June’s Object of the Month is a print of an engraving of Easton Lodge, in Little Easton, near Dunmow. It was chosen as Object of the Month by Leah Mellors, Collections Officer (Human History).
The print was published in 1832 by George Virtue, a London publisher. It is a print of an engraving of Easton Lodge that was completed by Henry Adlard, after an image drawn by W Bartlett.
Easton Lodge was a privately-owned mansion in Little Easton, near the town of Dunmow. The gardens, grounds and estate of Easton Lodge date back to Tudor times and in 1590, they were granted to Henry Maynard who built a house in 1597.
From the early 1600s until the 1800s, the grounds around Easton Lodge were developed: a small wood was added, along with a dovecote and a temple. In the 1800s, major changes were made to the house and gardens, mainly due to a large and disastrous fire in 1847, which destroyed almost all of the main Elizabethan part of the house. The house was rebuilt in brick and stucco in the Victorian Gothic style, to a design by Thomas Hopper. The print shows the Elizabethan house before it was destroyed.
In 1865, the Easton Lodge estate was inherited by Frances ‘Daisy’ Maynard, who was only three years old. Daisy grew up to be a noted beauty and turned down several marriage offers, including Prince Leopold, the youngest son of Queen Victoria. She chose instead to marry Lord Brooke. Brooke would later become the Earl of Warwick and Daisy the Countess of Warwick. After their wedding the couple preferred living at Easton Lodge, rather than their home in London, and the architect William Young was employed to make changes to the house. The west wing was reconstructed and a new façade was added.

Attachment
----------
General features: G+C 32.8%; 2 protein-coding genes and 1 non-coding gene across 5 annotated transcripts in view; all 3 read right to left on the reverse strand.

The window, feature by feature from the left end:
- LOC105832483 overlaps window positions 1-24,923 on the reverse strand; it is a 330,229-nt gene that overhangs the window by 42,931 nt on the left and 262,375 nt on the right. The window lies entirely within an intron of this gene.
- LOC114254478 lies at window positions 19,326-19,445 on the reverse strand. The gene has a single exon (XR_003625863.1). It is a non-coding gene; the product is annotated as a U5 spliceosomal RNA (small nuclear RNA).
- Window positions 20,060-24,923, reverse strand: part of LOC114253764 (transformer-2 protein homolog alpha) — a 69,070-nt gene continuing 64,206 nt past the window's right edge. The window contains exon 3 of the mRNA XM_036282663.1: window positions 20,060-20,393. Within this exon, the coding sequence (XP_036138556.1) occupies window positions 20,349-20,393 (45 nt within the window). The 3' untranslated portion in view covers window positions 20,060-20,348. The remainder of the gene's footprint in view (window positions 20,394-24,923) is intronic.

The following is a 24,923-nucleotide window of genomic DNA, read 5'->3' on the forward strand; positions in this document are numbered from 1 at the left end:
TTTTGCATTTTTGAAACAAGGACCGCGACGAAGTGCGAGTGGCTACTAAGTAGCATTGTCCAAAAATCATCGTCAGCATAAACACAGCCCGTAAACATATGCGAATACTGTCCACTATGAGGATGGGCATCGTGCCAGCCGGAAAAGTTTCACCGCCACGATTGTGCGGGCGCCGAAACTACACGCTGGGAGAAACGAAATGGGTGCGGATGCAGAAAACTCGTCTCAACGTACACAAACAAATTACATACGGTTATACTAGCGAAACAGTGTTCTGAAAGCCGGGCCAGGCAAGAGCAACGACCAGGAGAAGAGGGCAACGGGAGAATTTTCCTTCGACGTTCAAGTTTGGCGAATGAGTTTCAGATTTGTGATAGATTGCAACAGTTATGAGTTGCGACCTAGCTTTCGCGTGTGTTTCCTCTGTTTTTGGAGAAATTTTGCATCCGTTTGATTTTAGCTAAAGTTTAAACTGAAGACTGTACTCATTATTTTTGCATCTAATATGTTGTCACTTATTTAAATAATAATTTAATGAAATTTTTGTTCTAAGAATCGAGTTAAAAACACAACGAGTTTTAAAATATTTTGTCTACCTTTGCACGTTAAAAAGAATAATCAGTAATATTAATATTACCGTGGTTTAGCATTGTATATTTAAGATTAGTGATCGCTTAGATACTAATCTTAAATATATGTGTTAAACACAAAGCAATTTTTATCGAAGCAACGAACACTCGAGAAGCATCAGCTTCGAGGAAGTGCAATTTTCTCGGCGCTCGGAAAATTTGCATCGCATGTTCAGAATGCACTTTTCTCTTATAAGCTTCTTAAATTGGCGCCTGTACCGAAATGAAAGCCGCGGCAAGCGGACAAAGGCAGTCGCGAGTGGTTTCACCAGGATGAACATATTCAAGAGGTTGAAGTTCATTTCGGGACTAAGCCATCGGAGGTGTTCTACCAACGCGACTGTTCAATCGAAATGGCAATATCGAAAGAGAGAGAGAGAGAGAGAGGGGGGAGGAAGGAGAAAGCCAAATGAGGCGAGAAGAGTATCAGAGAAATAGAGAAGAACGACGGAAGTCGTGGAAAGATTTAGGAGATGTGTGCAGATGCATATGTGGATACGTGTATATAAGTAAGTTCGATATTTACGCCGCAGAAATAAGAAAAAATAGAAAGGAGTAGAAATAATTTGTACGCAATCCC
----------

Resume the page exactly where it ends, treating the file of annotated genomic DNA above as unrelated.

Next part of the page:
In 1918, there was another major fire at Easton Lodge, believed to have been caused by one of Daisy’s pet monkeys. The west wing, kitchen and servants’ quarters were all gutted by the fire. Daisy employed the architect Philip Tilden to plan the rebuilding. The west wing was rebuilt as a separate building but the remainder of Tilden’s plans were never realised. In 1919, Daisy had to sell off most of her estates as a result of her poor finances.
The Gardens of Easton Lodge
By the end of the 1800s, Daisy had created many formal gardens in the grounds of Easton Lodge, including large walled kitchen gardens, which produced exotic flowers and fruit and vegetables.
In 1902, Daisy commissioned Harold Peto, a popular architect and landscape gardener, to create further gardens for her. These gardens were designed in the Italian, French and Japanese styles and featured classical and oriental artefacts that Peto had collected on his travels throughout the world. The commission included a sunken Italian garden, with a 100-foot long oval-shaped pool filled with water lilies; a croquet lawn bordered by arched pergolas covered with blossoming climbers; and an oriental garden, which featured an elaborate thatched tea house on the edge of the lake.
Daisy died in 1938 and her son inherited the estate. During World War II, the main house stood derelict and although the lawns and kitchen gardens were tended by two gardeners, the formal areas were completely abandoned. The tea house rotted away, the lakes were overgrown and the surrounding woodland returned back to wild. In 1950, the main house was demolished and the gardeners left.
In 1971, the west wing of Easton Lodge was bought by Brian and Diana Creasey. They were greeted by a mass of brambles and nettles and a concrete jungle. The explorations of their children revealed the almost hidden sunken Italian garden. They started work on restoring the old gardens and creating new ones and they began to open the gardens to visitors. From 1993 onwards, the restoration of the grounds got underway with the help of volunteers and that work continues today.
Volunteers recruited by the Gardens of Easton Lodge Preservation Trust look after and restore the gardens, opening them up to visitors on open days that take place once a month. The Italian garden has been replanted in the style of Harold Peto and extensive work is currently being done on the walled kitchen garden.
You can find out more about Easton Lodge, the restoration work and garden open days at www.eastonlodge.co.uk. The next open days are on 25 June and 23 July. You can see the print on display in the museum until 30 June 2017.